So, don’t expect a swashbuckling automotive buccaneer like Sergio Marchionne but rather a boffin on a mission to lead the automotive world…

What this means for Formula 1 remains to be seen.

13 thoughts on “Why Ferrari has chosen Vigna…

  1. While “smart battery-powered cars, which offer automated driving and are linked to networks” may, or may not, be the future of the automobile industry, that future is most certainly not relevant to specialty supercar manufacturers such as Ferrari, Lamborghini, etc. Very few buyers with Ferrari in their consideration-set are going to buy a silent, battery-powered Ferrari that drives itself; it’s the antithesis of what the Ferrari brand stands for.

    As an aside, if this future vision of the mass-volume (e.g., Renault) and volume-luxury (e.g., Mercedes) automobile industry is correct, then F1 needs to stop basing its strategy and its business model, i.e. its dependence, on the automobile OEMs. This future vision, if followed to its conclusion, would lead to a dreadful F1 “product”, that would be of zero interest to most all fans present and future.

    1. Nailed it!
      Ferraris niche is very small. They are not a technology driver in the industry for neither SW nor computing., nor autonomous driving….

      Who would buy a Ferrari because of its ‘5g’ capabilities?. Not even Vigna.

    2. “not relevant to specialty supercar manufacturers” is rather strong, I wouldn’t be so affirmative

    3. I wouldn’t be so positive / definitive on the idea that “smart battery-powered cars, which offer automated driving…..(will not be) relevant to specialty supercar manufacturers…”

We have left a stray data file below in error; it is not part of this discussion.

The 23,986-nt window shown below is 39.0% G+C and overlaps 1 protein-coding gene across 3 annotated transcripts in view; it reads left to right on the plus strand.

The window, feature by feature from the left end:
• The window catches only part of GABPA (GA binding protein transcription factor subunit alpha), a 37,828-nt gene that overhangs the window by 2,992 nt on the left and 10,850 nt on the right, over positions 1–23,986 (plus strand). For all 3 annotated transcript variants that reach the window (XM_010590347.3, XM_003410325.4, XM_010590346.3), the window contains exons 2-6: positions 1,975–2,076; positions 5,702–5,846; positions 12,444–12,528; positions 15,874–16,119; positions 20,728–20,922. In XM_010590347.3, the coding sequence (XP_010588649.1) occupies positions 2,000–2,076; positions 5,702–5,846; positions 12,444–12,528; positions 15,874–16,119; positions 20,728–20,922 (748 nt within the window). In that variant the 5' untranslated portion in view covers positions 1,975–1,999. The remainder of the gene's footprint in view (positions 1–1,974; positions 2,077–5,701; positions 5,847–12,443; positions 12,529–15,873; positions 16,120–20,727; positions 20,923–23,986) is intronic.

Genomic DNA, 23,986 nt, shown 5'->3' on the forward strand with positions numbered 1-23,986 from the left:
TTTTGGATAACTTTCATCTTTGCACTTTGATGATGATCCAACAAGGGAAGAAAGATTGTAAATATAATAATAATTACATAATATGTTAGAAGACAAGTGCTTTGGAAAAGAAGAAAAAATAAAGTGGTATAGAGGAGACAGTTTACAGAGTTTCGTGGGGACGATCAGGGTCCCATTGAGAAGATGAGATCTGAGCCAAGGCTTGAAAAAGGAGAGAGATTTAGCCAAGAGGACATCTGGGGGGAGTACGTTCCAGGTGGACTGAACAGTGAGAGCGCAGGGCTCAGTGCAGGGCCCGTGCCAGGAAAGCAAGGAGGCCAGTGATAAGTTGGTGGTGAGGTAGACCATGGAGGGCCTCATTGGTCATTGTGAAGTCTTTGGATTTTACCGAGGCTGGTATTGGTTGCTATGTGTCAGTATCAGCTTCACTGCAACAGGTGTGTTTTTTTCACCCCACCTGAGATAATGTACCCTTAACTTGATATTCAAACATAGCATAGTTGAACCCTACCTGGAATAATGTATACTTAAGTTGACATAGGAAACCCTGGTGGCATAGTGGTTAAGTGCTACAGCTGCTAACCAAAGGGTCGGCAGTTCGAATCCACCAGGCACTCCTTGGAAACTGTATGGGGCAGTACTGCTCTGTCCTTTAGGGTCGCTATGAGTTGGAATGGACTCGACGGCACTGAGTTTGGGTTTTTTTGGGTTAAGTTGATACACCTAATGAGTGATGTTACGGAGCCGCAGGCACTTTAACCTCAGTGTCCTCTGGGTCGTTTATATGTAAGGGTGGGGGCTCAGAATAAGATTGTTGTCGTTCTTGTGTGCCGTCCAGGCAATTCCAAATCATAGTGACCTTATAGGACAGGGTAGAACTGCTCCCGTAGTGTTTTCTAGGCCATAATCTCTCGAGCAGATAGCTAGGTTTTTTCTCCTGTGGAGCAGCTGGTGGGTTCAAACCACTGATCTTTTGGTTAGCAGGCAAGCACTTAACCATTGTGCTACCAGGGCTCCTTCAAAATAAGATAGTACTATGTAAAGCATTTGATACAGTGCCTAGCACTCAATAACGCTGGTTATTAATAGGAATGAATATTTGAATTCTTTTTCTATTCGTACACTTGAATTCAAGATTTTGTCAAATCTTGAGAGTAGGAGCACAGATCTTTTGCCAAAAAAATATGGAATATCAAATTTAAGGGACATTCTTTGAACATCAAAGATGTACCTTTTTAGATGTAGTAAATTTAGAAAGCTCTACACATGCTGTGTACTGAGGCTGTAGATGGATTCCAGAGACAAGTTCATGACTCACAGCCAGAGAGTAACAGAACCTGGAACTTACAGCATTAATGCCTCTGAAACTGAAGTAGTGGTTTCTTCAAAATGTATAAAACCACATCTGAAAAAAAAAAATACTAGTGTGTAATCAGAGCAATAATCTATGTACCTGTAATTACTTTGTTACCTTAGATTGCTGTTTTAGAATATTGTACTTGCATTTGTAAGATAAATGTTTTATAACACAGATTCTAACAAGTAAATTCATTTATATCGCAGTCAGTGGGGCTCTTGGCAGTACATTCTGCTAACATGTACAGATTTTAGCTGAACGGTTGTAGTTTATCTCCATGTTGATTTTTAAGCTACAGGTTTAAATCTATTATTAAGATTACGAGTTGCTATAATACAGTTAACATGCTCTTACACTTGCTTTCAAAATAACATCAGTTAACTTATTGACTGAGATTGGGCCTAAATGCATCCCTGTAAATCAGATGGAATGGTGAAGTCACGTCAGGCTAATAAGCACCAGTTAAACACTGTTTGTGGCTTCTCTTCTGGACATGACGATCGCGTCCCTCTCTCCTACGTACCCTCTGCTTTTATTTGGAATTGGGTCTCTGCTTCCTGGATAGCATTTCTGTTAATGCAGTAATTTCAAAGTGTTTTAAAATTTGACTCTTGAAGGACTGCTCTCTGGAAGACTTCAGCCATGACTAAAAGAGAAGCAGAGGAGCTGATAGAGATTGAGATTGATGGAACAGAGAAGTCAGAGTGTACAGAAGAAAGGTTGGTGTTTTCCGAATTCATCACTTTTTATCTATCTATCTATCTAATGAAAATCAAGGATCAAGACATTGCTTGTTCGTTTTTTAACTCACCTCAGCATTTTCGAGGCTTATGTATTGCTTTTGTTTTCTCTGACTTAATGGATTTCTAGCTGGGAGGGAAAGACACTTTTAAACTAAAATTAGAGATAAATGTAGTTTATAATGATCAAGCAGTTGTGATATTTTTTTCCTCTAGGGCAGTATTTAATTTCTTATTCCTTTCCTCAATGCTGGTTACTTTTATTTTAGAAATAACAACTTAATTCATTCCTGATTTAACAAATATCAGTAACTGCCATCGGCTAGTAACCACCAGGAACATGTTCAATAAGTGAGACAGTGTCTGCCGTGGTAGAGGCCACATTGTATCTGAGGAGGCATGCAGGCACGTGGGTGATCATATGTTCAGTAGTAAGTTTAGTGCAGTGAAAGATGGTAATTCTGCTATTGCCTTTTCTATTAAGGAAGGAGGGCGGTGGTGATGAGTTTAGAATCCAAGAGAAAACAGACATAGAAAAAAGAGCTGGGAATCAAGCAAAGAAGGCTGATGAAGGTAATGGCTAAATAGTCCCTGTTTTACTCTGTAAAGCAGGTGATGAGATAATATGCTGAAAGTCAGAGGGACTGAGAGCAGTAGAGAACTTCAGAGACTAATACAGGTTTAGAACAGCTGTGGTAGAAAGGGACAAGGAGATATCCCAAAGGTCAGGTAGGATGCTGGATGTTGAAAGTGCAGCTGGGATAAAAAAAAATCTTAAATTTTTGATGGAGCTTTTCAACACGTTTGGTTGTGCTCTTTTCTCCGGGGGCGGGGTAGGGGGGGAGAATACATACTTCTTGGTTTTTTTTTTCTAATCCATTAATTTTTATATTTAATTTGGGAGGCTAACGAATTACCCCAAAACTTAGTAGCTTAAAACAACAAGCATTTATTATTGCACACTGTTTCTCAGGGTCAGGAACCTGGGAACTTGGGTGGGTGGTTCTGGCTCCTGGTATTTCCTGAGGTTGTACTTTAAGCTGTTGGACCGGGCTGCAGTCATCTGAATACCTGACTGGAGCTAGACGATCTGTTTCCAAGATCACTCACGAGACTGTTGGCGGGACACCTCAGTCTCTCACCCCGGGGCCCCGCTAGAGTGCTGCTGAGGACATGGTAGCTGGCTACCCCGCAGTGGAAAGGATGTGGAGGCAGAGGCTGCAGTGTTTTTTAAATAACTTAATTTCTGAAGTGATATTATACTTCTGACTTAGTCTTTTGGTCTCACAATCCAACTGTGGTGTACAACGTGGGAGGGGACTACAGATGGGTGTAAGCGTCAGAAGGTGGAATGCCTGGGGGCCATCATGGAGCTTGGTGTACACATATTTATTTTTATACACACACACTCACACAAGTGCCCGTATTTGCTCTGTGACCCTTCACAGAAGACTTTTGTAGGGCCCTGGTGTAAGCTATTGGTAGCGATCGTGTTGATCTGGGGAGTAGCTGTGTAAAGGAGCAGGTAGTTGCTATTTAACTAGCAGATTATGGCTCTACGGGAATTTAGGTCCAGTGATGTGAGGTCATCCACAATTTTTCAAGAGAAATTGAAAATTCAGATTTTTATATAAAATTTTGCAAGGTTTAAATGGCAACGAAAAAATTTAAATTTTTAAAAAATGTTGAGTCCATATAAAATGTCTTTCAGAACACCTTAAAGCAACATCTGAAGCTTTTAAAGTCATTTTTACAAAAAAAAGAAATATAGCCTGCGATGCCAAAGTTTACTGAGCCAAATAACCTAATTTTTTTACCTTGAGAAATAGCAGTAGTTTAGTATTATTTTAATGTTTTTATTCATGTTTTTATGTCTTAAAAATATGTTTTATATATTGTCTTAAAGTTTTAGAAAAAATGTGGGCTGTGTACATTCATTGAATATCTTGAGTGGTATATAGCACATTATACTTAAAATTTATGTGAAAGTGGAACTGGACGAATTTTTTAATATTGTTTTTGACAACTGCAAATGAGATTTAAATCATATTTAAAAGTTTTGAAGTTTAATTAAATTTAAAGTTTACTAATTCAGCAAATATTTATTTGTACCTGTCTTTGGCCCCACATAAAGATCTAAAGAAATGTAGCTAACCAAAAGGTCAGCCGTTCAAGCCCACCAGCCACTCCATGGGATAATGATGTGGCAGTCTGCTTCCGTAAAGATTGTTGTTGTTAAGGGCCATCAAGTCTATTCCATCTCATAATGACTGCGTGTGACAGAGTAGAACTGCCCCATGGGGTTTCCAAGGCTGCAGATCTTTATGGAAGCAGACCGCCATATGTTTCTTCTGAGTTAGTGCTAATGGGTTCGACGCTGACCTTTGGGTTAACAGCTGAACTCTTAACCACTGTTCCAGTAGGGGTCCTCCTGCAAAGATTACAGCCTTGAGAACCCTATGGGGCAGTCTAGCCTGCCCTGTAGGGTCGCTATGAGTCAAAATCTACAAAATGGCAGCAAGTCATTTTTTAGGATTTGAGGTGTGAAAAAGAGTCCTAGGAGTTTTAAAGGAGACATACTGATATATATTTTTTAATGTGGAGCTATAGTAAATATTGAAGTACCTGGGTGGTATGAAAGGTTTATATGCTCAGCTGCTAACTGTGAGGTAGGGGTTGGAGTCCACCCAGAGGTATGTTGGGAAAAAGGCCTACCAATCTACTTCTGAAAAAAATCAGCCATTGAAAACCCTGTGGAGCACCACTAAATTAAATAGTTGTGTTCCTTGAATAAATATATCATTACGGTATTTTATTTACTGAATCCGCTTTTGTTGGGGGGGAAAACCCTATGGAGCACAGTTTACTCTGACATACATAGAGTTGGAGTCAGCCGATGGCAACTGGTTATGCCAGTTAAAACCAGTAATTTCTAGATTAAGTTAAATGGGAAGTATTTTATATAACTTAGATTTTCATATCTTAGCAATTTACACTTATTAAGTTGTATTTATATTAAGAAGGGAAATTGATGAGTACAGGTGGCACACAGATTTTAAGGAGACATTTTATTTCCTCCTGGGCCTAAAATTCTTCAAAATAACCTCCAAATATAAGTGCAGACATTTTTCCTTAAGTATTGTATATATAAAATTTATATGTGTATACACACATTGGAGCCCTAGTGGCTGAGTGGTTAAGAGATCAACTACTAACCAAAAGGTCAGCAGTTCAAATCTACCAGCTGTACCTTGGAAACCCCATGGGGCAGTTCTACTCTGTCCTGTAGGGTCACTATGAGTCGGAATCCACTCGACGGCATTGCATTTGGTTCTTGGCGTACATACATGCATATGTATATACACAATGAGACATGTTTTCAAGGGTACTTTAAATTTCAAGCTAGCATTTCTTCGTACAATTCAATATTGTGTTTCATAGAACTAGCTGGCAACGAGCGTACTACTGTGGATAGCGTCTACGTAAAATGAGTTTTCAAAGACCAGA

2. “To give you an idea the operating systems used in smart phones are Android 47.5 percent and iOS 42 percent.”

    That seems like US-specific data. (and old data, at that) Worldwide, Android is by far the dominant platform, powering roughly 3 in 4 mobile phones.

  3. Processors will soon comprise 40% of a car’s cost – dashboard, comms, app, recharging, drivetrain electronics, suspension, security, driving aids etc – and provide the main product differentiation.

    Ferrari has plenty of engineers and luxe-branding guys but now they need techies. A most enlightened hiring.

    1. Processors are not that expensive…unless you are talking about high end server CPU’s. Automotive CPU’s are further designed for function so they minimise silicon area & hence cost of manufacture, and maximise efficiency (ie they do just what they need to do and no more).
      Power semiconductors for the electric driveline are likewise very cost conscious products. That is not to say the modules will not cost a lot, but the silicon content, not so much, except maybe a couple of specialist areas like AI CPU’s.

  4. Marchionne swaggered on about no EV Ferraris, but after his death Ferrari announced a BEV Ferrari is coming. Ferrari needs someone who can lead its fossil fuel-free product transformation and it believes Vigna is the right man for that job. Good luck, Vigna!

  5. Seems like Ferrari are finally thinking to the future and putting the management structure in place.

  6. Hi Joe
    Who really picks the new person? The family that owns Fait, Ferrari, and others? Just asking.

  7. The prancing horse is currently something of a one trick pony. For some time I have not been convinced that supercar makers like Ferrari, Aston, McLaren etc have a bright future unless they diversify into more mainstream and cheaper products. They may have to eat crow and start competing with Hyundai et al. Is Vigna the man to transform the company to a post ICE powerhouse. I guess only time will tell.